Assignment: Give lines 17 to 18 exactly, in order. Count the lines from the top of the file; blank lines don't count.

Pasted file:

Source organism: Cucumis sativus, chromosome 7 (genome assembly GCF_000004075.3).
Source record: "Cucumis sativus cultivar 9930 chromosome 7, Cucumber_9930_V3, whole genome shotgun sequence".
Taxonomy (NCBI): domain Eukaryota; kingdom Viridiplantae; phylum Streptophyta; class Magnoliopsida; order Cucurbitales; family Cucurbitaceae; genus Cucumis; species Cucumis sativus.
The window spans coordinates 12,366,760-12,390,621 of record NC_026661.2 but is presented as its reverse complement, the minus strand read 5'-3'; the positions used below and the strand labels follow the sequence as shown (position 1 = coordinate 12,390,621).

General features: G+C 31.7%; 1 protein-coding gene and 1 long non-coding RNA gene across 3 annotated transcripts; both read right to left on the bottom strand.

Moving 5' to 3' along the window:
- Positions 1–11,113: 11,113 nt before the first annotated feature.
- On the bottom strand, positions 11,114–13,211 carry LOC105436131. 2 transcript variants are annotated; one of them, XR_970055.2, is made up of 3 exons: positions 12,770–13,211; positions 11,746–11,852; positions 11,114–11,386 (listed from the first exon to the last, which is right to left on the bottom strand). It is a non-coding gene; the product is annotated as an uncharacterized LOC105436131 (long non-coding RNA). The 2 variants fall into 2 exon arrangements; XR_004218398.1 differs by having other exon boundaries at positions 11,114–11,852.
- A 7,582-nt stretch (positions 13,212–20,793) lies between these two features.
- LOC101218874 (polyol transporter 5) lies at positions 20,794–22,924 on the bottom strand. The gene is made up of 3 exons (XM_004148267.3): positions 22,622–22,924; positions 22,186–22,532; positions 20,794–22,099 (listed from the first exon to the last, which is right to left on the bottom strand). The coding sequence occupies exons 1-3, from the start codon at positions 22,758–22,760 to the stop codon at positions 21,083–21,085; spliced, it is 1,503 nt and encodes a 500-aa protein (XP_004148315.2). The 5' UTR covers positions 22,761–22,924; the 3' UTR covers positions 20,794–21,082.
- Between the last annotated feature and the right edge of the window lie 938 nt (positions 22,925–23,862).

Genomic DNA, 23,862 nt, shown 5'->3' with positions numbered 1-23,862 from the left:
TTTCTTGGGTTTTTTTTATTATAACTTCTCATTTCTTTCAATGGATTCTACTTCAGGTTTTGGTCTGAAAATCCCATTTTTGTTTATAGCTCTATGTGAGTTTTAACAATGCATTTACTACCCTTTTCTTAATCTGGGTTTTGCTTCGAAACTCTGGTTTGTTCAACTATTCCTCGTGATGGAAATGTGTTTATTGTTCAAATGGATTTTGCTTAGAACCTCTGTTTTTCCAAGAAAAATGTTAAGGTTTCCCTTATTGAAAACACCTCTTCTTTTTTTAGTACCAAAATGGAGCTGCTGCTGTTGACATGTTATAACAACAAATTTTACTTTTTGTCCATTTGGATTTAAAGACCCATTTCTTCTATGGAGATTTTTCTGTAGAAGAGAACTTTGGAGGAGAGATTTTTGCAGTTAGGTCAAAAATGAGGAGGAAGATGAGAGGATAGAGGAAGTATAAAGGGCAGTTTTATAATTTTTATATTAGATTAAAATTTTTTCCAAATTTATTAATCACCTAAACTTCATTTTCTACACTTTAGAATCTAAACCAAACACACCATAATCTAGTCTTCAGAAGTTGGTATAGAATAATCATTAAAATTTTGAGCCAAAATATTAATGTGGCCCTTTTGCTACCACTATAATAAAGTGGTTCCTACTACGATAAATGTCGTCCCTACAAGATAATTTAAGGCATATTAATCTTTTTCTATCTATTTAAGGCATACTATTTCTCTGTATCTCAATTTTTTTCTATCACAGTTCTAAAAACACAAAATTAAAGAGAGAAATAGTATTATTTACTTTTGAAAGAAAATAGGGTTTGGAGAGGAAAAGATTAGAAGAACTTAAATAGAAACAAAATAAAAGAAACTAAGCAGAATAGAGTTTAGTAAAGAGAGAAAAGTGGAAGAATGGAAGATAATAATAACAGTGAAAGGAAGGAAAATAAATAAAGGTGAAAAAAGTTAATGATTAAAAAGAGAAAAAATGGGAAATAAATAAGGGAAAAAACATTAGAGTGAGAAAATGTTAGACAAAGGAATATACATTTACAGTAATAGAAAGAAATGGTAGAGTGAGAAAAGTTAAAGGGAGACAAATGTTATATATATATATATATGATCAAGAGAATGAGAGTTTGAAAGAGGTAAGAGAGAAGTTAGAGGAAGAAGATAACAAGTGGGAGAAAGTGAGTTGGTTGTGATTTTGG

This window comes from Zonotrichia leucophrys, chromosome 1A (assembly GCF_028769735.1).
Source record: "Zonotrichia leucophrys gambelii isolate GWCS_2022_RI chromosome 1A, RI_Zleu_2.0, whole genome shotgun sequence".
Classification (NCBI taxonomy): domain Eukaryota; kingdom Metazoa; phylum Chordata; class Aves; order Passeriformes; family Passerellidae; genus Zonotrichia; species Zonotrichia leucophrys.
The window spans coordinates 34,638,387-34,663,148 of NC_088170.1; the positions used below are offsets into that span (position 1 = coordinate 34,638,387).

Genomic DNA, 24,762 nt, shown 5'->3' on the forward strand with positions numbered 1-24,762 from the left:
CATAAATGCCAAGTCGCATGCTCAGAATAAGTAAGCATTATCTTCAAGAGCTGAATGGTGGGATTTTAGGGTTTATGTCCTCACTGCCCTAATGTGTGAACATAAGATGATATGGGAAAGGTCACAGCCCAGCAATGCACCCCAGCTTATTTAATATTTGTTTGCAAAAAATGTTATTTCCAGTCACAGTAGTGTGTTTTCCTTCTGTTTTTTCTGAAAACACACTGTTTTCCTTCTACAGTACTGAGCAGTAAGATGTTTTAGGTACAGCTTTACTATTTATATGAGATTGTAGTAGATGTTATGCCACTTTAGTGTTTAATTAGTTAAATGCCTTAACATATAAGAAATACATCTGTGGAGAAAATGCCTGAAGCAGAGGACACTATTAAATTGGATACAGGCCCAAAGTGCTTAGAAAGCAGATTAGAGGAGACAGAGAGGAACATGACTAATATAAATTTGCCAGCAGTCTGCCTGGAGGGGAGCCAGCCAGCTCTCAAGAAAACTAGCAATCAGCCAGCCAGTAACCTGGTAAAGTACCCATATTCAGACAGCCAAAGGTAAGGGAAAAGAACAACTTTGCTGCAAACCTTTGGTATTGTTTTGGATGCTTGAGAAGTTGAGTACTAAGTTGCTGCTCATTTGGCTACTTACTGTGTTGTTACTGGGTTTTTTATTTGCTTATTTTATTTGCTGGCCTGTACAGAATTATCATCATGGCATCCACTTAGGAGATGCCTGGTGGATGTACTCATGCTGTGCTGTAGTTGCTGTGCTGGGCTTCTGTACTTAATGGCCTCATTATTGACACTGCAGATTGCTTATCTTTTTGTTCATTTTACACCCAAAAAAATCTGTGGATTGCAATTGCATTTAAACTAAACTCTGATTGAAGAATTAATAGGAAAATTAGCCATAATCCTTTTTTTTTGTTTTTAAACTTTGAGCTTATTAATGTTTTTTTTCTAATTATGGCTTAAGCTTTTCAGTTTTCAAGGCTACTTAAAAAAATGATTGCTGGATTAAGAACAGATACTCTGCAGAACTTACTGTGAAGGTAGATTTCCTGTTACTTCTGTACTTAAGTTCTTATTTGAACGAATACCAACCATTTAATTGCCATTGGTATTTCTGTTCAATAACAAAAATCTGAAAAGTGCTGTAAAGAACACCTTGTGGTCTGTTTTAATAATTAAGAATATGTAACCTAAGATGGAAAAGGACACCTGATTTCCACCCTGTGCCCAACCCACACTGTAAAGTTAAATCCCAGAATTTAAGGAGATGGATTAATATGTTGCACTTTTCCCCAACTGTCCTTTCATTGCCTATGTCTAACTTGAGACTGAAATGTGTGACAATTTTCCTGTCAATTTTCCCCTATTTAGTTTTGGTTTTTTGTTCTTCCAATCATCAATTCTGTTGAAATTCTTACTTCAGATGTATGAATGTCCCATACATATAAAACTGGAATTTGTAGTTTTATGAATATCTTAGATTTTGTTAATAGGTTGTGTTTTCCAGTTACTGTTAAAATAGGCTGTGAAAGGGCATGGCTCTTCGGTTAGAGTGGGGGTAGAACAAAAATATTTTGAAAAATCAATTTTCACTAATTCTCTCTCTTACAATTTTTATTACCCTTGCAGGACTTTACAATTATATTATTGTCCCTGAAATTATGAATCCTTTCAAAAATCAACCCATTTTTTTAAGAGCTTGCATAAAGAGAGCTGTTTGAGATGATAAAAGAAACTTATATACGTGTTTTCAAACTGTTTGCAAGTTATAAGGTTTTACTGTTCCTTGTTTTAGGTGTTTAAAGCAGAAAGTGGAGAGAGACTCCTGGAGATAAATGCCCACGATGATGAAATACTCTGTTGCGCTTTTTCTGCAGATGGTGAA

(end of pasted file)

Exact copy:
The window spans coordinates 34,638,387-34,663,148 of NC_088170.1; the positions used below are offsets into that span (position 1 = coordinate 34,638,387).

Genomic DNA, 24,762 nt, shown 5'->3' on the forward strand with positions numbered 1-24,762 from the left: